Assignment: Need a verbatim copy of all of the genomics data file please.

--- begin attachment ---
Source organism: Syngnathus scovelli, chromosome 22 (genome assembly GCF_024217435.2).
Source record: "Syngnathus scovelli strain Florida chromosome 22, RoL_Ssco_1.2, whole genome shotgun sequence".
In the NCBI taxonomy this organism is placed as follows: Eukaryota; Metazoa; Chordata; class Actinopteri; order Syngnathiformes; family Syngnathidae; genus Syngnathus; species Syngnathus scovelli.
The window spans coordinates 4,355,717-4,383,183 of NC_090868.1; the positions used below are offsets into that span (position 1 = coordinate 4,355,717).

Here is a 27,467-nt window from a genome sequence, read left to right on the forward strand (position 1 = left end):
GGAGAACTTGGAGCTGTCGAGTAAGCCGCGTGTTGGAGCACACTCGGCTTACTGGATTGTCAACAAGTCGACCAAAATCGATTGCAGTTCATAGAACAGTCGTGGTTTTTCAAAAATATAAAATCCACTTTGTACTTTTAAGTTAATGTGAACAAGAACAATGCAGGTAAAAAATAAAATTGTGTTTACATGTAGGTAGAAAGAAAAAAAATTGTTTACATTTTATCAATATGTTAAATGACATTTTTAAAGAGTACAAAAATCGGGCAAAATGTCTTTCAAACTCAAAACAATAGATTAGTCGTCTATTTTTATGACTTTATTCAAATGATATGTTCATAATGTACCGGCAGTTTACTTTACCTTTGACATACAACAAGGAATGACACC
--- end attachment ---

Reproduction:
Source organism: Syngnathus scovelli, chromosome 22 (genome assembly GCF_024217435.2).
Source record: "Syngnathus scovelli strain Florida chromosome 22, RoL_Ssco_1.2, whole genome shotgun sequence".
In the NCBI taxonomy this organism is placed as follows: Eukaryota; Metazoa; Chordata; class Actinopteri; order Syngnathiformes; family Syngnathidae; genus Syngnathus; species Syngnathus scovelli.
The window spans coordinates 4,355,717-4,383,183 of NC_090868.1; the positions used below are offsets into that span (position 1 = coordinate 4,355,717).

Here is a 27,467-nt window from a genome sequence, read left to right on the forward strand (position 1 = left end):
GGAGAACTTGGAGCTGTCGAGTAAGCCGCGTGTTGGAGCACACTCGGCTTACTGGATTGTCAACAAGTCGACCAAAATCGATTGCAGTTCATAGAACAGTCGTGGTTTTTCAAAAATATAAAATCCACTTTGTACTTTTAAGTTAATGTGAACAAGAACAATGCAGGTAAAAAATAAAATTGTGTTTACATGTAGGTAGAAAGAAAAAAAATTGTTTACATTTTATCAATATGTTAAATGACATTTTTAAAGAGTACAAAAATCGGGCAAAATGTCTTTCAAACTCAAAACAATAGATTAGTCGTCTATTTTTATGACTTTATTCAAATGATATGTTCATAATGTACCGGCAGTTTACTTTACCTTTGACATACAACAAGGAATGACACC